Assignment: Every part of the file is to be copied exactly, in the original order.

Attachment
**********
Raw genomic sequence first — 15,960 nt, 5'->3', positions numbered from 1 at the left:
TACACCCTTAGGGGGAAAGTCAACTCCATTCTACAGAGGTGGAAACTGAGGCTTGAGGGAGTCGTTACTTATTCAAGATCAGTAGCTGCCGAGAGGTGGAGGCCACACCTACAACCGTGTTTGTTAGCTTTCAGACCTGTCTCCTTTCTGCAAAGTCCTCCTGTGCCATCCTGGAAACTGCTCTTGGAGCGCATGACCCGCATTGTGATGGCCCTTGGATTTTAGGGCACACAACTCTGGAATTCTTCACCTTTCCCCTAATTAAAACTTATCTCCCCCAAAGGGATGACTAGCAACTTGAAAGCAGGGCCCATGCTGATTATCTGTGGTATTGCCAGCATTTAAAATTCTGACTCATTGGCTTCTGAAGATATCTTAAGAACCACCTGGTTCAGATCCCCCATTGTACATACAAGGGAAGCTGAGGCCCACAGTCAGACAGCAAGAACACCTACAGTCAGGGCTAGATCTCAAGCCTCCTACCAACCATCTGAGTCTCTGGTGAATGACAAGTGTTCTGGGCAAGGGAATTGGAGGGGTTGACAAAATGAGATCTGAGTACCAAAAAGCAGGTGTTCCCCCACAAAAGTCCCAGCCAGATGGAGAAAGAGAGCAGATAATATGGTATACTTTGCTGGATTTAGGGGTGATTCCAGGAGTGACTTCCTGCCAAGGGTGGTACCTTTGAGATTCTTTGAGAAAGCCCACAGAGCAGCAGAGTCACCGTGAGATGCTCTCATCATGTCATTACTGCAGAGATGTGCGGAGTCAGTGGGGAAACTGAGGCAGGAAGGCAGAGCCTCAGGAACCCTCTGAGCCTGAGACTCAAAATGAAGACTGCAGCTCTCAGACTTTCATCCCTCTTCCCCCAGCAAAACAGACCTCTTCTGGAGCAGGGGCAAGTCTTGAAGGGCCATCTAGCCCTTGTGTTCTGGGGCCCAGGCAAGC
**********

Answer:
Raw genomic sequence first — 15,960 nt, 5'->3', positions numbered from 1 at the left:
TACACCCTTAGGGGGAAAGTCAACTCCATTCTACAGAGGTGGAAACTGAGGCTTGAGGGAGTCGTTACTTATTCAAGATCAGTAGCTGCCGAGAGGTGGAGGCCACACCTACAACCGTGTTTGTTAGCTTTCAGACCTGTCTCCTTTCTGCAAAGTCCTCCTGTGCCATCCTGGAAACTGCTCTTGGAGCGCATGACCCGCATTGTGATGGCCCTTGGATTTTAGGGCACACAACTCTGGAATTCTTCACCTTTCCCCTAATTAAAACTTATCTCCCCCAAAGGGATGACTAGCAACTTGAAAGCAGGGCCCATGCTGATTATCTGTGGTATTGCCAGCATTTAAAATTCTGACTCATTGGCTTCTGAAGATATCTTAAGAACCACCTGGTTCAGATCCCCCATTGTACATACAAGGGAAGCTGAGGCCCACAGTCAGACAGCAAGAACACCTACAGTCAGGGCTAGATCTCAAGCCTCCTACCAACCATCTGAGTCTCTGGTGAATGACAAGTGTTCTGGGCAAGGGAATTGGAGGGGTTGACAAAATGAGATCTGAGTACCAAAAAGCAGGTGTTCCCCCACAAAAGTCCCAGCCAGATGGAGAAAGAGAGCAGATAATATGGTATACTTTGCTGGATTTAGGGGTGATTCCAGGAGTGACTTCCTGCCAAGGGTGGTACCTTTGAGATTCTTTGAGAAAGCCCACAGAGCAGCAGAGTCACCGTGAGATGCTCTCATCATGTCATTACTGCAGAGATGTGCGGAGTCAGTGGGGAAACTGAGGCAGGAAGGCAGAGCCTCAGGAACCCTCTGAGCCTGAGACTCAAAATGAAGACTGCAGCTCTCAGACTTTCATCCCTCTTCCCCCAGCAAAACAGACCTCTTCTGGAGCAGGGGCAAGTCTTGAAGGGCCATCTAGCCCTTGTGTTCTGGGGCCCAGGCAAGC